“I think they’re ready, ready to play. Obviously Maya wasn’t out there but it’s a group that I think had a great training camp. They were all there on time and we got a lot of work done.”

Over the years Washington and Minnesota had very competitive games playing out of the Western Conference and Eastern Conference. Last season those designations became moot since the top eight teams regardless of conference affiliation made the playoffs.

“That’s what I like about coming here in the preseason,” Reeve said. “We know we’re going to be challenged in every way. It’s just a tremendous learning experience playing against these guys.

"Obviously they’re well coached and have a ton of talent.

“I think it’s going to be an exciting summer in D.C.”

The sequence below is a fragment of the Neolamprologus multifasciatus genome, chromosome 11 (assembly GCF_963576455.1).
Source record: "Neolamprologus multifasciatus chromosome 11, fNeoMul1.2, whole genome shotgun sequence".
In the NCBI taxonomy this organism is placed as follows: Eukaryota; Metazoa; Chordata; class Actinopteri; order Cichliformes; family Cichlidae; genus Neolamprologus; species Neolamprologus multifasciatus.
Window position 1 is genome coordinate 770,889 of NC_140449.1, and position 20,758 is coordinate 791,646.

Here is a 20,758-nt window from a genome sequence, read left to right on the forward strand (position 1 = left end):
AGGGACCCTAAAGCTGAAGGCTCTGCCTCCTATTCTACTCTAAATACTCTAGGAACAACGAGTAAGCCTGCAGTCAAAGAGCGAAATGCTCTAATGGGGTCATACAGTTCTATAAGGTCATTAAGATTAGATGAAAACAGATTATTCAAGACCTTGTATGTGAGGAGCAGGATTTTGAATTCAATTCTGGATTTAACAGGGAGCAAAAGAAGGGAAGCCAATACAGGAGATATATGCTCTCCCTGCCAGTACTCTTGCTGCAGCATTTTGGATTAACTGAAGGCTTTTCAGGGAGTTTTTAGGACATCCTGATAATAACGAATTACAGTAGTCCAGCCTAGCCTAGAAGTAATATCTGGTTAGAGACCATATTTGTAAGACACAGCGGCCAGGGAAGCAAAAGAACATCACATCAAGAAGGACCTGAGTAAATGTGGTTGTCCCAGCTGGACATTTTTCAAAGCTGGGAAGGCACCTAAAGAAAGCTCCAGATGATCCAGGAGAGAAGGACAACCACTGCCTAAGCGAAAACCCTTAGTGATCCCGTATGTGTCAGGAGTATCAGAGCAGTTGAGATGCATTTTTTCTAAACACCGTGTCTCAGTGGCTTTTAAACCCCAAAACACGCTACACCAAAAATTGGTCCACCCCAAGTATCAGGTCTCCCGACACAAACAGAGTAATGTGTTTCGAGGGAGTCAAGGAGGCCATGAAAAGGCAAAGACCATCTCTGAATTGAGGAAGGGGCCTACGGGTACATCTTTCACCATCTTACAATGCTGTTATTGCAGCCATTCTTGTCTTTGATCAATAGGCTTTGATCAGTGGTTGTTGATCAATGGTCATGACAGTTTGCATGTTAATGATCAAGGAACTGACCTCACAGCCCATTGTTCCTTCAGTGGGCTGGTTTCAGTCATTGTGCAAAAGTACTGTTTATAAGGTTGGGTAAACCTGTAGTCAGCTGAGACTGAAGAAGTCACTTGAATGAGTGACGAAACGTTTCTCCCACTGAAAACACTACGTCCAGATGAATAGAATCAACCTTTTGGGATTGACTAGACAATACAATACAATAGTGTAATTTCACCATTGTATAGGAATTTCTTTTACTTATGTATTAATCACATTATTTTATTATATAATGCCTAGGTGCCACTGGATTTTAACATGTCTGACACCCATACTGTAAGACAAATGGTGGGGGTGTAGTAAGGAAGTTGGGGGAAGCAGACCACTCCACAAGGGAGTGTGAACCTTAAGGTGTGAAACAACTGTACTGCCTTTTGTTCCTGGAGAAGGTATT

It was noted to Reeve how every time the Lynx failed to repeat after winning the previous season, they came right back to reclaim the crown the next.

“That’s been the one constant. They’re very, very resilient. Very, vey prideful. We respond very well to adversity. And hopefully this season will be no different to the response of how our season ended.”
Whalen agreed about her team’s long-running stability.

“You know, we still feel good,” Whalen said. “We’ve had some stuff we’ve worked on but for this time of the year, it was good to play against a good team like Washington. They always make it tough on us. My thought is we were able to make some good plays tonight.”